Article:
In one sense, this is a swim I would like to forget. I began and swim and did not complete it. But in another sense, this is a swim where hopefuly some lessons were learned that I can take away. We sometimes learn from our failures even more than our successes.
The Potomac River Sharkfest (nearly 2 miles alongside the Harry Nice Bridge) was held on Saturday, June 2nd. This was a more commercial event than most of my swims. Other "Sharkfests" are held in Boston, San Francisco, Lake Tahoe, Austin, and other places. Nearly 200 swimmers paid $75 to participate. There were no marker buoys and not as much support as usual. Also there was no information about what to expect in the river when the pre-race swim meeting was held. The word passed around was that there was a strong current running downstream. The wind was also beginning to kick up and appeared to be moving in the same direction.
I did get in the water prior to the start. The temperature was fine but the wind and waves were strong. There was one mass start. I got in the far upstream end of the pack, expecting the tidal current to move me downstream, to my left, and toward the bridge. This is exactly what happened. But my biggest problem was the wind-driven waves. They came from my right and hit me in the face almost every time I tried to breathe. I struggled. I have no idea how much river water I swallowed, but it felt like a lot. A couple of times I quit swimming and just breast stroked to try to get my breath back. But the damn water kept on hitting me in the face even then.
I was frustrated, having no fun, and feeling somewhat panicked. Then I found that I was rapidly approaching the bridge. I struggled to correct and get upstream away from the bridge. I noticed other swimmers in similar predicaments. One was actually hanging onto a bridge support with his arms around it while the water rushed past.
We had been told that if we needed to quit the swim they would pick us up and just wave for a boat. Others around me were waving and I waved too. Soon there were about a dozen of us in the boat. I had never quit a race before, and it was not a good feeling. I accused myself of being a wimp and a coward. I second-guessed my decision over and over, and even now I regret it. But I have also tried to reflect and take away something of value.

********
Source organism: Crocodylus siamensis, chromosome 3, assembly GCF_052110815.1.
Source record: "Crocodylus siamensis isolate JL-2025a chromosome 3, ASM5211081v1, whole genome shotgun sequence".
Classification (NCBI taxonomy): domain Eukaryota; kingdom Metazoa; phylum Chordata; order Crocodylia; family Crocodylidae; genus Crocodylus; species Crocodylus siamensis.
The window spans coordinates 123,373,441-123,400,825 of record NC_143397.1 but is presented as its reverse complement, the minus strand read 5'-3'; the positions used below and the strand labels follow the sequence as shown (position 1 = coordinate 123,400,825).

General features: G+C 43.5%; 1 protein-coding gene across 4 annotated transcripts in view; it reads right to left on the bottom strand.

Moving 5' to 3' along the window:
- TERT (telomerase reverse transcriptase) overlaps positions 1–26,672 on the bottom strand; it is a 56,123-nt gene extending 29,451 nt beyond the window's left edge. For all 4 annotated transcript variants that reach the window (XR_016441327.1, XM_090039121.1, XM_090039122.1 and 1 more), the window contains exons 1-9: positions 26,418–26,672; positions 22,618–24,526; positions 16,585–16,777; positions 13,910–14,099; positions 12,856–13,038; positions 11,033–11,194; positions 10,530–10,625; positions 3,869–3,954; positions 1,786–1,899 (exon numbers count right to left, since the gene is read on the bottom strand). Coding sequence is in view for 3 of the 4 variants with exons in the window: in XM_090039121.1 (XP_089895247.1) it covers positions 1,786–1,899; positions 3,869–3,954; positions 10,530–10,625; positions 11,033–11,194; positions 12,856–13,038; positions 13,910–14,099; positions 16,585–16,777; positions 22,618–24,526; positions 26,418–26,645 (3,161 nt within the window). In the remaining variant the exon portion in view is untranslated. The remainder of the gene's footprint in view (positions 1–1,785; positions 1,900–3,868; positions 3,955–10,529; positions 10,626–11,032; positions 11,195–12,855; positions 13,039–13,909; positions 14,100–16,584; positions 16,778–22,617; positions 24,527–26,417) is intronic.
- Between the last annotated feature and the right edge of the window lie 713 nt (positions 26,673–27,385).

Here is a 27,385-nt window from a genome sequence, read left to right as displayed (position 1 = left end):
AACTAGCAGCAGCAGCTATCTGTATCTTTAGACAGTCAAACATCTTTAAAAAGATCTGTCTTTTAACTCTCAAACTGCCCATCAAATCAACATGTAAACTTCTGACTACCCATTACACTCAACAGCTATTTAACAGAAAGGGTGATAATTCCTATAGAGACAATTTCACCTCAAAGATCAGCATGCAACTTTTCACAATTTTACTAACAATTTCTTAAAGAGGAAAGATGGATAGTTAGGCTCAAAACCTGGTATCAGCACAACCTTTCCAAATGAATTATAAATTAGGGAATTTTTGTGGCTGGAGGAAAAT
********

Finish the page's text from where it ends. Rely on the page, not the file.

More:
I have had several open water swims where I struggled starting out and then things got better. And it wasn't that conditions changed, it was me. There is a natural anxiety at the start, a tendency to try too hard, a worry about getting kicked or run over, and an effort to get used to the environment. Breathing is harder. From now on I will try to anticipate this and expect some adversity.
The boat that picked us up offered to drop us off and let us swim to the finish, which I did. This gave me about 30 minutes of swimming time, and things went better. I developed a breathing technique where instead of rolling and breathing to my right side, I rolled farther as if turning onto my back. This made the chances of getting a breath much greater. I will remember this in the future when the water is rough and the wind on my breathing side.
I need to bite the bullet and seriously work on bi-lateral breathing. I see other swimmers who do this naturally and beautifully. With enough practice and determination, I can surely do the same. Had I been able to breath on the left side, the downwind side, I could have done much better.
Finally, when dealing with currents that may be strong, I must pay more attention to navigation. I did not need to get moved downstream to the bridge. I needed to sight more and aim more upstream. It was not that I was too weak a swimmer to stay upstream, but that I was so occupied with other issues that I simply neglected to swim smart in terms of the current.
The Great Chesapeake Bay Swim is next week – four and a half miles.